It is a bitter irony that Israel's international image has plummeted so low precisely during the term of Benjamin Netanyahu, that well-known "Mr. Public Relations," the diligent reader of biographies who is convinced that with a polished speech of the Winston Churchill or John F. Kennedy variety (but without their deeds), he can change the zeitgeist and reverse historic trends.
The irony is even more bitter because Netanyahu today cannot even capitalize on those traits that normally redound to his credit: his indecision, his ability to correct himself and his vacillation - traits that his predecessors, from Shimon Peres through Ehud Barak to Ehud Olmert, lacked, and whose lack caused them to become embroiled in brutal military operations whose bitter fruits we are now harvesting.
Moreover, during the terms of those brutal men, who spoke broken English with a terrible accent, Israel was welcomed throughout the world with open arms - whereas today, despite relative quiet on the security front, an American accent and rhetorical talent, Israel has become ostracized and is under attack in almost every international forum.
Of course it is possible to place all the blame on the dramatic change in the White House, which has removed the umbrella of the "total war on terror" from over Israel's head. Under this umbrella, Israel received a free hand with regard to the army and the settlements even as it cultivated and reaped the fruits of victimization. It is thus an irony of fate that Netanyahu, the most obvious personification of this mentality, has been punished by achieving his dream of returning to the premiership just at the moment when this approach lost its relevance and legitimacy, at least in the eyes of the world and the spirit of the times.
But if the irony of history has a strange and frightening tendency to laugh mainly at Israel's expense, perhaps it is because we never take it into consideration. Israel's basic point of departure is maintaining the status quo at any price, unless forced to shatter it by external compulsion or a round of fighting. This being the case, any global change is considered a temporary disturbance of our permanent doctrine: In another moment, Barack Obama will grasp with whom he is dealing; in another moment, with the correct kind of PR, the world will wake up and once again understand who the victim is and who is correct from a historic standpoint; in another moment, a terrorist attack or some other event will occur to "prove we are right" - that is, in the approach we have always taken - and then we can go on our merry way with creeping annexation peppered from time to time with military assaults.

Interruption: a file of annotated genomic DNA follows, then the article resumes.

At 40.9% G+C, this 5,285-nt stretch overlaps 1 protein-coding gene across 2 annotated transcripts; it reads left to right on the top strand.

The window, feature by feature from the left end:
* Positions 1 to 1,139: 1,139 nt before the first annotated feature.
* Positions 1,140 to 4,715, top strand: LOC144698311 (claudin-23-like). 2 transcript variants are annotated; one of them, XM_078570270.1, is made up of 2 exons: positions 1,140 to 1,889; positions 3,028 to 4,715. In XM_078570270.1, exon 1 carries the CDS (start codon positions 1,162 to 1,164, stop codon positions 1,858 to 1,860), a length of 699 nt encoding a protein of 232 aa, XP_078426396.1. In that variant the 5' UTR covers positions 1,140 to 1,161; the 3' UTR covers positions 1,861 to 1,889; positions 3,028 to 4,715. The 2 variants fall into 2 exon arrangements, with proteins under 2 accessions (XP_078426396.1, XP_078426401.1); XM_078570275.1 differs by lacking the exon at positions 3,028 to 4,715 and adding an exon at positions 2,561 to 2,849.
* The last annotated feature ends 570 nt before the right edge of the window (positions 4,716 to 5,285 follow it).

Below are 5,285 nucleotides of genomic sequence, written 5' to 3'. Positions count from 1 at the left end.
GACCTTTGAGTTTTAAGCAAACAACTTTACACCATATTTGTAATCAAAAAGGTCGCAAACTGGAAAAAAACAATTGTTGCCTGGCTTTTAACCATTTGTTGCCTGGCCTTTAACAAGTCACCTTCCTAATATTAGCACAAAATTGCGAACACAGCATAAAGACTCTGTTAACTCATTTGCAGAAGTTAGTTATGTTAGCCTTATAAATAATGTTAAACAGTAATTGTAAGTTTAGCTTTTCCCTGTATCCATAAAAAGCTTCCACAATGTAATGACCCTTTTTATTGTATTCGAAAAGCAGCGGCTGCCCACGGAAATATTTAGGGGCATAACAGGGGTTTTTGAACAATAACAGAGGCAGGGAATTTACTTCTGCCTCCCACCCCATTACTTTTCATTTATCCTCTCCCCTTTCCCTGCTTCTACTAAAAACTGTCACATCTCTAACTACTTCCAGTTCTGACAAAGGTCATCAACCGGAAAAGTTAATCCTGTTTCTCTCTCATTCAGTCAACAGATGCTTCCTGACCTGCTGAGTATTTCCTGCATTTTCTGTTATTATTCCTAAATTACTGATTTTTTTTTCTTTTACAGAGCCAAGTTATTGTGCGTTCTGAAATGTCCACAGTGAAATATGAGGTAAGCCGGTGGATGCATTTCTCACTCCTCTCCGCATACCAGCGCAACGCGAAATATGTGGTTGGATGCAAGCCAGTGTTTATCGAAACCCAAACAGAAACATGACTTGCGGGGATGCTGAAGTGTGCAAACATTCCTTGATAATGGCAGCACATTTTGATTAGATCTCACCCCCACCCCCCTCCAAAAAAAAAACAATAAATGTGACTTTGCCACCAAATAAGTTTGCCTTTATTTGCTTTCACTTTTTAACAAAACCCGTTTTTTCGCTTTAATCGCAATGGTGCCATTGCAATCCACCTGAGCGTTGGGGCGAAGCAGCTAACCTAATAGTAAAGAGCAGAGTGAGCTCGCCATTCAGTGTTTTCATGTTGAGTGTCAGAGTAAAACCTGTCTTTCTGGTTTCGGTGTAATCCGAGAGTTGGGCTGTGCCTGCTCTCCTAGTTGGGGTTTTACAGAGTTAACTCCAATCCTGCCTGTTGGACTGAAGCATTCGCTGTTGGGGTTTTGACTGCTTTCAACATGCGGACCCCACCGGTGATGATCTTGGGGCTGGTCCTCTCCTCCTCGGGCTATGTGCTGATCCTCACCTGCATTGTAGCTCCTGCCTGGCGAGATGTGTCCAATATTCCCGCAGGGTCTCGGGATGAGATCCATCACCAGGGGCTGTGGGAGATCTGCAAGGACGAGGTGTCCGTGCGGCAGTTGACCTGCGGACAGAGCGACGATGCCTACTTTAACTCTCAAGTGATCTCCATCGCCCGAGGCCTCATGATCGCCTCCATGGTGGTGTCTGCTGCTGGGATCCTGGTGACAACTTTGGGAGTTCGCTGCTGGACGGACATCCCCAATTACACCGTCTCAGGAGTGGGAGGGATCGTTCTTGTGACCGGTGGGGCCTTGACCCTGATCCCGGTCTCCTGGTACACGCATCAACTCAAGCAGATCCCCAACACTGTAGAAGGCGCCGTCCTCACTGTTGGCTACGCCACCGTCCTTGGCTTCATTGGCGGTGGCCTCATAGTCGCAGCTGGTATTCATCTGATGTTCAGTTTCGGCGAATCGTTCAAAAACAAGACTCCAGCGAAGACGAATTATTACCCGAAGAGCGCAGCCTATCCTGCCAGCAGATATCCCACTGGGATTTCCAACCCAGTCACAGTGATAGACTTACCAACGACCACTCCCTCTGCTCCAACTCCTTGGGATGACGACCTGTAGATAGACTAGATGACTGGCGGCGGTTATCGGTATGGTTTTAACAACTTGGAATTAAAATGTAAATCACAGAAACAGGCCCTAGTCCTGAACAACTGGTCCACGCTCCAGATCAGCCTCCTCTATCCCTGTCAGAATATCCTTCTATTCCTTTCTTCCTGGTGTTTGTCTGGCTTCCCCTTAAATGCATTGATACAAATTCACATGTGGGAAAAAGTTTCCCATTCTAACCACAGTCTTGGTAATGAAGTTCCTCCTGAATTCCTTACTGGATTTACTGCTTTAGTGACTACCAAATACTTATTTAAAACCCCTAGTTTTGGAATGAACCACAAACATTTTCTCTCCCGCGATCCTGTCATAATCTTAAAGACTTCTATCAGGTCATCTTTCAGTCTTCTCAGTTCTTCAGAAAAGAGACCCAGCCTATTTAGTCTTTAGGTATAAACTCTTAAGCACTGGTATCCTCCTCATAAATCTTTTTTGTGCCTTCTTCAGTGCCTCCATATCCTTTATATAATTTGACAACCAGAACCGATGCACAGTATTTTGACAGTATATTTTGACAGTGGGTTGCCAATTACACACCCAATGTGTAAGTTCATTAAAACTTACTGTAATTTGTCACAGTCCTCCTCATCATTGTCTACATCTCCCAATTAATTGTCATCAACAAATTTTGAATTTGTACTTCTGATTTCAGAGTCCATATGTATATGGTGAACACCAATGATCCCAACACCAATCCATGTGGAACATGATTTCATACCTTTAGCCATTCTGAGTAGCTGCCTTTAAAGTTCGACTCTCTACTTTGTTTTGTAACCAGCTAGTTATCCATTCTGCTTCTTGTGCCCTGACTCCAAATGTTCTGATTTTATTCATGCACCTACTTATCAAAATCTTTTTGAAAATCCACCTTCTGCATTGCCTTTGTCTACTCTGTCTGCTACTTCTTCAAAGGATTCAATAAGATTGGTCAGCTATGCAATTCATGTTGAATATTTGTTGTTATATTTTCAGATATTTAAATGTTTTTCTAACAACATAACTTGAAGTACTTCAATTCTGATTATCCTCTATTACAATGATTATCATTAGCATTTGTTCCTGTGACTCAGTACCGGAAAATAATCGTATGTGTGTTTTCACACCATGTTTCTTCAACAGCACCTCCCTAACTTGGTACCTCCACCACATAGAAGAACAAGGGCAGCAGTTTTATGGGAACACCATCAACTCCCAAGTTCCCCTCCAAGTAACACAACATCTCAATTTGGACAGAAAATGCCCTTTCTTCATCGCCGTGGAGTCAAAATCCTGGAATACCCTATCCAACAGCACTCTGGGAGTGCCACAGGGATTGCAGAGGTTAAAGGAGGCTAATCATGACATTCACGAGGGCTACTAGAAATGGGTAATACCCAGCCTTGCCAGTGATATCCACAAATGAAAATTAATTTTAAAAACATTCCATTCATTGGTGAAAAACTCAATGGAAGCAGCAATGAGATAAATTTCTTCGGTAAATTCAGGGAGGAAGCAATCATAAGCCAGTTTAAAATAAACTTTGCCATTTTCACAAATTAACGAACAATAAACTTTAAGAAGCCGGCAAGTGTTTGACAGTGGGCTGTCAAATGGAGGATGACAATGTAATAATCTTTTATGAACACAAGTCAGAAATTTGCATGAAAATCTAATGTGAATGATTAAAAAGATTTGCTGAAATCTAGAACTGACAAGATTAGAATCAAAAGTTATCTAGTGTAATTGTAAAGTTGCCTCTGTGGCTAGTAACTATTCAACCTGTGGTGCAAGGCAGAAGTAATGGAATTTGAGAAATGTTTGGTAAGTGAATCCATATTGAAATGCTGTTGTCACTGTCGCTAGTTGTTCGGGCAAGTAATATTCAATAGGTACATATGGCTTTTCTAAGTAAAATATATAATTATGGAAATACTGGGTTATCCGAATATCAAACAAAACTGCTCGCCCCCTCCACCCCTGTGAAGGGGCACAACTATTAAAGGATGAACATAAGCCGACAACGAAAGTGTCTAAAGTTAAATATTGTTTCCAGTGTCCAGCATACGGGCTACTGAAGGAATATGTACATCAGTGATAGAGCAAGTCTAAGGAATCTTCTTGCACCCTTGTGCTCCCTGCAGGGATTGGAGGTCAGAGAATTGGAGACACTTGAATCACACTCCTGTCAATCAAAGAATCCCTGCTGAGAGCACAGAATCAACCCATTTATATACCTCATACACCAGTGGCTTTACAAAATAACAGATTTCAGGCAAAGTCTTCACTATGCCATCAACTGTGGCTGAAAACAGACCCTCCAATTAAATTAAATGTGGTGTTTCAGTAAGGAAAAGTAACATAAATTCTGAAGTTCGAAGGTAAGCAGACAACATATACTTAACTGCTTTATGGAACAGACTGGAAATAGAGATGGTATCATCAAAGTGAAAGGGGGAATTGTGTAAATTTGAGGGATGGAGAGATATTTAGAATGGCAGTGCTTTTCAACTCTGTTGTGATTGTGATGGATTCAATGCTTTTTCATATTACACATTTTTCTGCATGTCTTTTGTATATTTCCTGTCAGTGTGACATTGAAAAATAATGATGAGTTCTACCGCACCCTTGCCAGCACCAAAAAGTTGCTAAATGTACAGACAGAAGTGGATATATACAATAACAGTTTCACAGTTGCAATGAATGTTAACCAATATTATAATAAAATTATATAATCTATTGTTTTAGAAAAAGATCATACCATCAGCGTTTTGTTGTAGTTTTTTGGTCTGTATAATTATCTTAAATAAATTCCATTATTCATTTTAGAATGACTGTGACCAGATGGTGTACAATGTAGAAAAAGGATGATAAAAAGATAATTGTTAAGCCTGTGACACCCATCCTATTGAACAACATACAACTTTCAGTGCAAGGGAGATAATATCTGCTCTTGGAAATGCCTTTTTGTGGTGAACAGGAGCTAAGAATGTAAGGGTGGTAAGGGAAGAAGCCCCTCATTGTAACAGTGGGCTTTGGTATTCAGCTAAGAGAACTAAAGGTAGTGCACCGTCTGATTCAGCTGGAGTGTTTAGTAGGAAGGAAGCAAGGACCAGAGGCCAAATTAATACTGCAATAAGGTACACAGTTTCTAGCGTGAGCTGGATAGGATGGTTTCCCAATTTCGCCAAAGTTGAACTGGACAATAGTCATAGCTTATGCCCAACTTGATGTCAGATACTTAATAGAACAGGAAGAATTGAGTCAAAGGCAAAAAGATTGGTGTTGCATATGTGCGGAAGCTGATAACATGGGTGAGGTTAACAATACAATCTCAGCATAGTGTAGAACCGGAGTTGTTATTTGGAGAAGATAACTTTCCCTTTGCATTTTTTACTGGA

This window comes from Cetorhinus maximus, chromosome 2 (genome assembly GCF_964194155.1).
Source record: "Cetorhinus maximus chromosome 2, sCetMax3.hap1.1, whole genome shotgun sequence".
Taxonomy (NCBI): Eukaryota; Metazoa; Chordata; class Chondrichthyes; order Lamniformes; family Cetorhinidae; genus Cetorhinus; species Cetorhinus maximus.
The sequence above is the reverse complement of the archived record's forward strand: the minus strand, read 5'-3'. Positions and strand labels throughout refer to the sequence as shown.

One of the main elements on which this approach rests was once summed up by one of our more blunt officers and leaders - who later paid for this approach with his life - in the words "Ishmael tembel" ("the Arabs are idiots"). We generally phrase it in terms that are more diplomatic, but no less haughty: "The Palestinians have never missed an opportunity to miss an opportunity." And that - said in a tone of disappointment to which an overtone of relief has been added over the years - means we have exempted ourselves from having to change our conception, since we assume that in any case nothing about the Arabs will change: neither their hostility nor their military capabilities nor their general level of sophistication (at least relative to the "Jewish genius" that expresses itself in smart bombs).
Therefore, we once again prepared for the previous round, and were once again hit by an intelligence surprise: Ishmael is no longer such an idiot. He not only blows himself up and fires guns, but also knows how to operate cameras and third-generation cell phones, to juggle his propaganda and activate the long arms of the law all over the world in the most sophisticated fashion. The "electronic intifada," which appears to be more effective than any of its predecessors, has caught us with our pants down. Suddenly, even our most senior officers and cabinet ministers, who are holed up inside the country for fear of lawsuits abroad, have begun to realize that it is not possible to respond to everything with fire.
There used to be an idee fixe here: We thought we could "explain" our way to remaining in the territories and continuing the settlements. But - as in some past actual wars - it has once again turned out that our explanatory gears grew rusty in their warehouses, that we did not move the correct guns to the front. It turns out that a Jabotinsky-inspired conservative Republican, who wishes to annex territory and explains our historic right to the rocks of our existence with the aid of the Holocaust, not only cannot constitute an effective and suitable response to the electronic intifada of the 21st century, but is even forcing us to retreat - from our defensive lines against accusations about the occupation to the green lines of having to justify our very existence.
So who is the idiot here - Ishmael or Israel? Even after 100 years, it is too soon to decide.
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